There were proposals in 2015 and 2016 from members of the European Parliament to abolish summer time observance, but the European Commission did not at that time put forward proposals to be considered, saying it had not found conclusive evidence in favour of a change, and member states were divided. It did however note that a cost would be incurred if harmonisation between member states' summer time rules was lost. In 2017 the Finnish and Lithuanian parliaments both voted in favour of proposals calling on the EU to reconsider daylight saving, with similar criticism from Poland and Sweden. The European Commission at the time was reviewing the practice.
On 8 February 2018, the European Parliament voted to ask the European Commission to re-evaluate DST in Europe. After a web survey showing high support for not switching clocks twice annually, on 12 September 2018 the European Commission decided to propose that an end be put to seasonal clock changes (repealing Directive 2000/84/EC). In order for this to be valid, the European Union legislative procedure must be followed, mainly that the Council of the European Union and the European Parliament must both approve the proposal.
Under the proposal, member countries are expected to decide by 31 March 2019 whether they wish to retain their current winter time year round – in which case they would change clocks for the last time in October 2019, or their current summer time – in which case the last change would be in March 2019. This is however considered a fairly tight timescale by many. The Internet Assigned Numbers Authority, which coordinates changes to the time zone database used by most computers and smartphones, notes that "With less than a year's notice there is a good chance that some computer-based clocks will operate incorrectly after the change, due to delays in propagating updates to software and data." The airline industry points out the complexity of revising all airline schedules, particularly in terms of ensuring slot availability on flights outside the EU, and recommends keeping the status quo or deferring the change until at least 2021. An informal meeting of EU transport ministers on 29 October 2018 suggested that many member states would not support the "unrealistic" timetable and that implementation could be pushed back to 2021.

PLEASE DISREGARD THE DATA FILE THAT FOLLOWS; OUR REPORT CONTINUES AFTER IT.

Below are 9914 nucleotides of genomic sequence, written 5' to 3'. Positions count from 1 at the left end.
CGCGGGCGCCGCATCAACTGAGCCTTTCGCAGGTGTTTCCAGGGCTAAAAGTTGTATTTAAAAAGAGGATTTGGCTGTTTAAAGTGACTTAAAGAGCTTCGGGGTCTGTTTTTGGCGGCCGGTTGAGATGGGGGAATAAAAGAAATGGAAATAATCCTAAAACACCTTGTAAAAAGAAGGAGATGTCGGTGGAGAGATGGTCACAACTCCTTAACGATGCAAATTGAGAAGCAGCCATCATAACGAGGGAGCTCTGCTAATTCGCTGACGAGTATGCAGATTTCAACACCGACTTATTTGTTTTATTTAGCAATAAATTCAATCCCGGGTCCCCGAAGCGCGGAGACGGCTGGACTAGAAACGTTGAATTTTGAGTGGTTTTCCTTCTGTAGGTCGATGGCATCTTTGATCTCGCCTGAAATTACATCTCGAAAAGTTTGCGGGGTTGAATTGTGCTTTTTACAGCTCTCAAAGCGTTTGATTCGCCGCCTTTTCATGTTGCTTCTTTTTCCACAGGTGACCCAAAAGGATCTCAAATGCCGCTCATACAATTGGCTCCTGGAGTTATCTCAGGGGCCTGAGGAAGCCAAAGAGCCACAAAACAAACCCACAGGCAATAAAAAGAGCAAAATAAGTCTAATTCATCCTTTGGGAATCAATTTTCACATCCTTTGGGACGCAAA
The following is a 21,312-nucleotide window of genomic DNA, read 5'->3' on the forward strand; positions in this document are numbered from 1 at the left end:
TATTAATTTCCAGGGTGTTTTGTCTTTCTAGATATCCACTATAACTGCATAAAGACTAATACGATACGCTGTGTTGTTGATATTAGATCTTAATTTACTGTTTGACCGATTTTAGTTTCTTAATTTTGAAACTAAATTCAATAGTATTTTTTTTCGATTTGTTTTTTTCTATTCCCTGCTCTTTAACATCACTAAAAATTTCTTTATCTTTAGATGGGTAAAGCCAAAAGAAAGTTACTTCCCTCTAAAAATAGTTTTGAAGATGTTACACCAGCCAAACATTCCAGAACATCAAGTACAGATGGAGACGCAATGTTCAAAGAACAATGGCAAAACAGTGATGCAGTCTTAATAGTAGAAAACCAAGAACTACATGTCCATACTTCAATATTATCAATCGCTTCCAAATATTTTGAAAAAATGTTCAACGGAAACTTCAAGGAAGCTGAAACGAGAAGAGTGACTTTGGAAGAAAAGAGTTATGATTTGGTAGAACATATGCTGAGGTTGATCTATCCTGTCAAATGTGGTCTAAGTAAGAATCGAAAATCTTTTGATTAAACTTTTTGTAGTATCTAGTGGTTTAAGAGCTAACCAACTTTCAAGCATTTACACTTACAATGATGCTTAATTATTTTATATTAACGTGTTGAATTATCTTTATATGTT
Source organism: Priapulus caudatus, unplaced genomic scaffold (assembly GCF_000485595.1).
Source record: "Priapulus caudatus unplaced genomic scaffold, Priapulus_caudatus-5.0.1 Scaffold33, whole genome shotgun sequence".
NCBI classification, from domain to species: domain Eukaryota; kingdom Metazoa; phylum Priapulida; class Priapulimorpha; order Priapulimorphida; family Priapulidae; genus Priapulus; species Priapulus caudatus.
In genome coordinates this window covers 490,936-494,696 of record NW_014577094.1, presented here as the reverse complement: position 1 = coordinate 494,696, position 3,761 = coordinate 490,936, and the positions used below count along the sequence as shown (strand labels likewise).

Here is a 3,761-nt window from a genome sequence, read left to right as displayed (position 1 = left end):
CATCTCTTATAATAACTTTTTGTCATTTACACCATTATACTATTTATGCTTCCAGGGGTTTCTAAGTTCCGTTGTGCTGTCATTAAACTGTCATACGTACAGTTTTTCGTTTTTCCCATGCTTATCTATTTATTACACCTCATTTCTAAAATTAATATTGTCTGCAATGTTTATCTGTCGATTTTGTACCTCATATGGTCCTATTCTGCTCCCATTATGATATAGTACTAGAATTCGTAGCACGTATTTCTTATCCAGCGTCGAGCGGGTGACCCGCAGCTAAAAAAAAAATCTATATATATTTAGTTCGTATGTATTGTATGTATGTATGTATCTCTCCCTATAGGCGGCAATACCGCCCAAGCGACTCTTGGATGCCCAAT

Discussions have shown support for year-round "winter time" in e.g. Denmark, the Netherlands (UTC+1) and Finland (UTC+2) while permanent summer time was supported in Portugal (UTC+1), Poland (UTC+2) and Cyprus (UTC+3). Spanish opinion is split on the matter; the mainland largely favours shifting to UTC, while the Balearic islands would prefer to remain on UTC+1 and the Canary islands on UTC-1. The United Kingdom is due to leave the EU before the reform becomes effective; any new EU directive would apply during the transition period (if any) but thereafter the UK could choose to make its own arrangements. If the UK were thus to continue observing summer/winter time, Northern Ireland would have a one-hour time difference for half the year either with the rest of Ireland or with the rest of the UK, adding a further complication to the Irish border question. The Irish government is to hold a public consultation on the EU proposal; as of September 2018[update], the UK Government "has no plans" to end daylight saving.